It would have an optimistic statement piece from Bergling, who had retired from touring after well documented struggles with substance abuse and mental health. But now it’s become an Avicii album for everyone left behind.
“We never expected what happened,” Janiak said. “I felt anxious, being a voice for that in some way. But there’s so much blank space that’s unfilled and so many things left unsaid. I think it should be filled by music. You want to be remembered for what made you feel alive.”
Bergling’s death was, in some ways, a valediction for the uplifiting, industry-shaking EDM scene of the 2010s. With his breakout single “Le7els” in 2011, Avicii helped define an era of mega-festivals like Electric Daisy Carnival, when DJs suddenly commanded mid-six-figures for gigs. He was parodied by Andy Samberg as DJ Davvinci on “SNL” (Bergling reportedly loved the skit).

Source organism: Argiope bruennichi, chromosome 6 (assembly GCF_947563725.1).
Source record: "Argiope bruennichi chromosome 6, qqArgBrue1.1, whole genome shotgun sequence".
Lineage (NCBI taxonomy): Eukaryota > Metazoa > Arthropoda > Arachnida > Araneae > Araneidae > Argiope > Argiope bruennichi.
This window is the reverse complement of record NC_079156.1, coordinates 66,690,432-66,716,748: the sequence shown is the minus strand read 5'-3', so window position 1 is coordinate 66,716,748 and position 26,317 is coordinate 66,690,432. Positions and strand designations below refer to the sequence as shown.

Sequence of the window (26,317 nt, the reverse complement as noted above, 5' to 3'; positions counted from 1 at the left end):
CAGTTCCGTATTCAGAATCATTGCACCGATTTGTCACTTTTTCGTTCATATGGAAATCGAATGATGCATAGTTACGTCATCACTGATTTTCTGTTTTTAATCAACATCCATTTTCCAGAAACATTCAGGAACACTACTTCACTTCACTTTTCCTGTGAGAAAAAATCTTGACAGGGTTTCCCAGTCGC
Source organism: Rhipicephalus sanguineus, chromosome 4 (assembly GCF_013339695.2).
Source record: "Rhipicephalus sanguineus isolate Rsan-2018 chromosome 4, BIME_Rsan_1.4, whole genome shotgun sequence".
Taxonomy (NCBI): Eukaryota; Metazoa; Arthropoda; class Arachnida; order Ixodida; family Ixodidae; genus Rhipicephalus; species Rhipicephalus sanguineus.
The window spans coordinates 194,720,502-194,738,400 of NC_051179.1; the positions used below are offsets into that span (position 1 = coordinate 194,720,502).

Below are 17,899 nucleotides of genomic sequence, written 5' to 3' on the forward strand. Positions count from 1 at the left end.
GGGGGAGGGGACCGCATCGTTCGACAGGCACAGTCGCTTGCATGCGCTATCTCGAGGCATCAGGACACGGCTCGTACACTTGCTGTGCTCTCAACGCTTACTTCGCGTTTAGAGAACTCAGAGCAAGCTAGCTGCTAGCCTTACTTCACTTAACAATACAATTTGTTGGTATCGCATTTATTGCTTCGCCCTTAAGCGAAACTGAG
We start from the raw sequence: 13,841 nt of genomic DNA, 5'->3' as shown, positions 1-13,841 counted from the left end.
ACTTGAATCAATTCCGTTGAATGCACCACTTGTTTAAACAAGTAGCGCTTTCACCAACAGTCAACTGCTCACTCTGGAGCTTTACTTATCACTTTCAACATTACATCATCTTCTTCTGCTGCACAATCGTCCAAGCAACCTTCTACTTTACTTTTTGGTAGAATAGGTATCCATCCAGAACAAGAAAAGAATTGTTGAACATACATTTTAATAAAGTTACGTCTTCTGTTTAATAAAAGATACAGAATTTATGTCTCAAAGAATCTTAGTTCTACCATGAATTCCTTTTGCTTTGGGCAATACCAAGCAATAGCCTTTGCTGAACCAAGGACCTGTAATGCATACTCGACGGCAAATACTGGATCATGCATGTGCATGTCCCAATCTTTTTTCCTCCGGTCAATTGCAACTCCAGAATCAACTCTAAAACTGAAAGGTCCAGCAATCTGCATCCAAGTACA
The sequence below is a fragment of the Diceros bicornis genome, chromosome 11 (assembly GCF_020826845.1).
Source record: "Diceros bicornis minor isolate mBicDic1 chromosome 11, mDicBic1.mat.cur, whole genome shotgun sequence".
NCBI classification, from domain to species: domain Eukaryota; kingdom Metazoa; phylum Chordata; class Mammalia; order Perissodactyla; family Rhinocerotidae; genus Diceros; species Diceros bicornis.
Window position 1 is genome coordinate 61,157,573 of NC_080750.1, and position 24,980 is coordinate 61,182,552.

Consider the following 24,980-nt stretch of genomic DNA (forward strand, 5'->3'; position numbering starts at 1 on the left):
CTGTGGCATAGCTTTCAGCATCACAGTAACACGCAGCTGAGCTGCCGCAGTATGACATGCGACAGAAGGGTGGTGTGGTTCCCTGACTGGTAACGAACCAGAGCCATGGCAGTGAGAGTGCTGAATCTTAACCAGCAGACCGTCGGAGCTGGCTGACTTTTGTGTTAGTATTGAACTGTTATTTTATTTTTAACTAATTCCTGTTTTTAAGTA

But even in that heady era, Bergling stood out as a restless songwriter who pushed the boundaries EDM placed around him. One of his biggest hits came in 2013 with the folk-tinged “Wake Me Up,” with soul singer Blacc on lead vocals.
“This guy is one of the best melody writers, naturally from his soul, I’ve ever met in my life,” Chic founder Nile Rodgers told The Times last year (high praise from a man who collaborated with David Bowie and Daft Punk).
Bergling was candid about his problems with heavy drinking and mental health. In 2016 he retired from his relentless touring to focus on recovery and studio work. “The next stage will be all about my love of making music to you guys. It is the beginning of something new,” he wrote in a statement at the time. A documentary, “Avicii: True Stories,” came out on Swedish Netflix just days after his death and captured a deeply troubled star nearly broken by the stress of fame. But Bergling had approved of its candor, and he seemed to be rounding a bend in his recovery.